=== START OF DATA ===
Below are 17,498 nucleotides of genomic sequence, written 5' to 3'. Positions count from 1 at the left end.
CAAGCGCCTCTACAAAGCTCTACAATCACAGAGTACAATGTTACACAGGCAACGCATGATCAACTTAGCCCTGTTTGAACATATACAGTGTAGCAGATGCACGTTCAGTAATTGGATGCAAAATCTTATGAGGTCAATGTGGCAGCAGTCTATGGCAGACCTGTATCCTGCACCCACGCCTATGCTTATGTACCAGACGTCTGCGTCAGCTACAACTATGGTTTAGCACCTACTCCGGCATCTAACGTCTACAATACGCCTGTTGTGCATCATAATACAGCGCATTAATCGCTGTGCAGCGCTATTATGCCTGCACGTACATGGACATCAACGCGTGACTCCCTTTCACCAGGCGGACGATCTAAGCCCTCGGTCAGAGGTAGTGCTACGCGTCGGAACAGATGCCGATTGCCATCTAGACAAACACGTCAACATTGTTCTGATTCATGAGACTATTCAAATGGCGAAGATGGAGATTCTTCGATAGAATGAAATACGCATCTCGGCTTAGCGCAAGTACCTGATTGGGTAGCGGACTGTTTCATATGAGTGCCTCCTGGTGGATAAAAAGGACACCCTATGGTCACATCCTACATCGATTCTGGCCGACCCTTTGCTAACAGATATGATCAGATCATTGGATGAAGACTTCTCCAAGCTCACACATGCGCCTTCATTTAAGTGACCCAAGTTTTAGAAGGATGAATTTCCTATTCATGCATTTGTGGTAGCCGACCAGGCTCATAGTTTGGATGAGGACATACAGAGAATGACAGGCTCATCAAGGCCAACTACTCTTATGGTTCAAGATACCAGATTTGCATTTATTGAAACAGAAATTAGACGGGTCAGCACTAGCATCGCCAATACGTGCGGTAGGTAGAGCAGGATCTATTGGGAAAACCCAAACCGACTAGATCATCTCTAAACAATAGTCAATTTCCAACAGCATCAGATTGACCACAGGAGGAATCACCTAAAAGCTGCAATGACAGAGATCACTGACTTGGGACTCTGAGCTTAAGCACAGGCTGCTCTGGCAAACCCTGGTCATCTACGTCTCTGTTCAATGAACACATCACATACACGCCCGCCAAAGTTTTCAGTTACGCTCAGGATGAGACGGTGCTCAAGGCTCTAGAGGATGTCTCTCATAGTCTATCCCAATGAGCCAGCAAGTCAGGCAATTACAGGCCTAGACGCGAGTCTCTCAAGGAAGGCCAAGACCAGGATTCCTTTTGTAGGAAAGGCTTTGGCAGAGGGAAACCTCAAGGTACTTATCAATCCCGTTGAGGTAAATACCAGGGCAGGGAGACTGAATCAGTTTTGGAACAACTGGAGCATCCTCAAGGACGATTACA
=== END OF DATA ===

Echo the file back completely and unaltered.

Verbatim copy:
Below are 17,498 nucleotides of genomic sequence, written 5' to 3'. Positions count from 1 at the left end.
CAAGCGCCTCTACAAAGCTCTACAATCACAGAGTACAATGTTACACAGGCAACGCATGATCAACTTAGCCCTGTTTGAACATATACAGTGTAGCAGATGCACGTTCAGTAATTGGATGCAAAATCTTATGAGGTCAATGTGGCAGCAGTCTATGGCAGACCTGTATCCTGCACCCACGCCTATGCTTATGTACCAGACGTCTGCGTCAGCTACAACTATGGTTTAGCACCTACTCCGGCATCTAACGTCTACAATACGCCTGTTGTGCATCATAATACAGCGCATTAATCGCTGTGCAGCGCTATTATGCCTGCACGTACATGGACATCAACGCGTGACTCCCTTTCACCAGGCGGACGATCTAAGCCCTCGGTCAGAGGTAGTGCTACGCGTCGGAACAGATGCCGATTGCCATCTAGACAAACACGTCAACATTGTTCTGATTCATGAGACTATTCAAATGGCGAAGATGGAGATTCTTCGATAGAATGAAATACGCATCTCGGCTTAGCGCAAGTACCTGATTGGGTAGCGGACTGTTTCATATGAGTGCCTCCTGGTGGATAAAAAGGACACCCTATGGTCACATCCTACATCGATTCTGGCCGACCCTTTGCTAACAGATATGATCAGATCATTGGATGAAGACTTCTCCAAGCTCACACATGCGCCTTCATTTAAGTGACCCAAGTTTTAGAAGGATGAATTTCCTATTCATGCATTTGTGGTAGCCGACCAGGCTCATAGTTTGGATGAGGACATACAGAGAATGACAGGCTCATCAAGGCCAACTACTCTTATGGTTCAAGATACCAGATTTGCATTTATTGAAACAGAAATTAGACGGGTCAGCACTAGCATCGCCAATACGTGCGGTAGGTAGAGCAGGATCTATTGGGAAAACCCAAACCGACTAGATCATCTCTAAACAATAGTCAATTTCCAACAGCATCAGATTGACCACAGGAGGAATCACCTAAAAGCTGCAATGACAGAGATCACTGACTTGGGACTCTGAGCTTAAGCACAGGCTGCTCTGGCAAACCCTGGTCATCTACGTCTCTGTTCAATGAACACATCACATACACGCCCGCCAAAGTTTTCAGTTACGCTCAGGATGAGACGGTGCTCAAGGCTCTAGAGGATGTCTCTCATAGTCTATCCCAATGAGCCAGCAAGTCAGGCAATTACAGGCCTAGACGCGAGTCTCTCAAGGAAGGCCAAGACCAGGATTCCTTTTGTAGGAAAGGCTTTGGCAGAGGGAAACCTCAAGGTACTTATCAATCCCGTTGAGGTAAATACCAGGGCAGGGAGACTGAATCAGTTTTGGAACAACTGGAGCATCCTCAAGGACGATTACA